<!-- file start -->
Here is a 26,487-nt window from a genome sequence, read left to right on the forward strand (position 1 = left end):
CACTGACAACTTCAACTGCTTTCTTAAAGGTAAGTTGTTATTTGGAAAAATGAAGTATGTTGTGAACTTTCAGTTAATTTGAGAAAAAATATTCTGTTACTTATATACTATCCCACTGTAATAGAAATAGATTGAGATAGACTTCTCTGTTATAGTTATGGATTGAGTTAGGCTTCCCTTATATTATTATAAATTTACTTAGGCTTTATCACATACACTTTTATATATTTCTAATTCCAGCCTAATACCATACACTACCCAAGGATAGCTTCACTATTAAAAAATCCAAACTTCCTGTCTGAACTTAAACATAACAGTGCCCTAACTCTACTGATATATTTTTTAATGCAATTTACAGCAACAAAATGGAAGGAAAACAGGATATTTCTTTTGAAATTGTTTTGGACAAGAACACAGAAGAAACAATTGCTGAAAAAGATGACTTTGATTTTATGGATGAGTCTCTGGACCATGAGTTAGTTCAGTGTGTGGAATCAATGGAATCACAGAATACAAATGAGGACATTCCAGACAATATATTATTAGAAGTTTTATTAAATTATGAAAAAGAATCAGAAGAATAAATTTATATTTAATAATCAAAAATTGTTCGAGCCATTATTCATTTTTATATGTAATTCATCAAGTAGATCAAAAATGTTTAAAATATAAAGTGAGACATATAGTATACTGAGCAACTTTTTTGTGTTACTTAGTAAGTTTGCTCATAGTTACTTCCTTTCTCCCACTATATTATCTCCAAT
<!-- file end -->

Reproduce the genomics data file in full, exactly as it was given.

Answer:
Here is a 26,487-nt window from a genome sequence, read left to right on the forward strand (position 1 = left end):
CACTGACAACTTCAACTGCTTTCTTAAAGGTAAGTTGTTATTTGGAAAAATGAAGTATGTTGTGAACTTTCAGTTAATTTGAGAAAAAATATTCTGTTACTTATATACTATCCCACTGTAATAGAAATAGATTGAGATAGACTTCTCTGTTATAGTTATGGATTGAGTTAGGCTTCCCTTATATTATTATAAATTTACTTAGGCTTTATCACATACACTTTTATATATTTCTAATTCCAGCCTAATACCATACACTACCCAAGGATAGCTTCACTATTAAAAAATCCAAACTTCCTGTCTGAACTTAAACATAACAGTGCCCTAACTCTACTGATATATTTTTTAATGCAATTTACAGCAACAAAATGGAAGGAAAACAGGATATTTCTTTTGAAATTGTTTTGGACAAGAACACAGAAGAAACAATTGCTGAAAAAGATGACTTTGATTTTATGGATGAGTCTCTGGACCATGAGTTAGTTCAGTGTGTGGAATCAATGGAATCACAGAATACAAATGAGGACATTCCAGACAATATATTATTAGAAGTTTTATTAAATTATGAAAAAGAATCAGAAGAATAAATTTATATTTAATAATCAAAAATTGTTCGAGCCATTATTCATTTTTATATGTAATTCATCAAGTAGATCAAAAATGTTTAAAATATAAAGTGAGACATATAGTATACTGAGCAACTTTTTTGTGTTACTTAGTAAGTTTGCTCATAGTTACTTCCTTTCTCCCACTATATTATCTCCAAT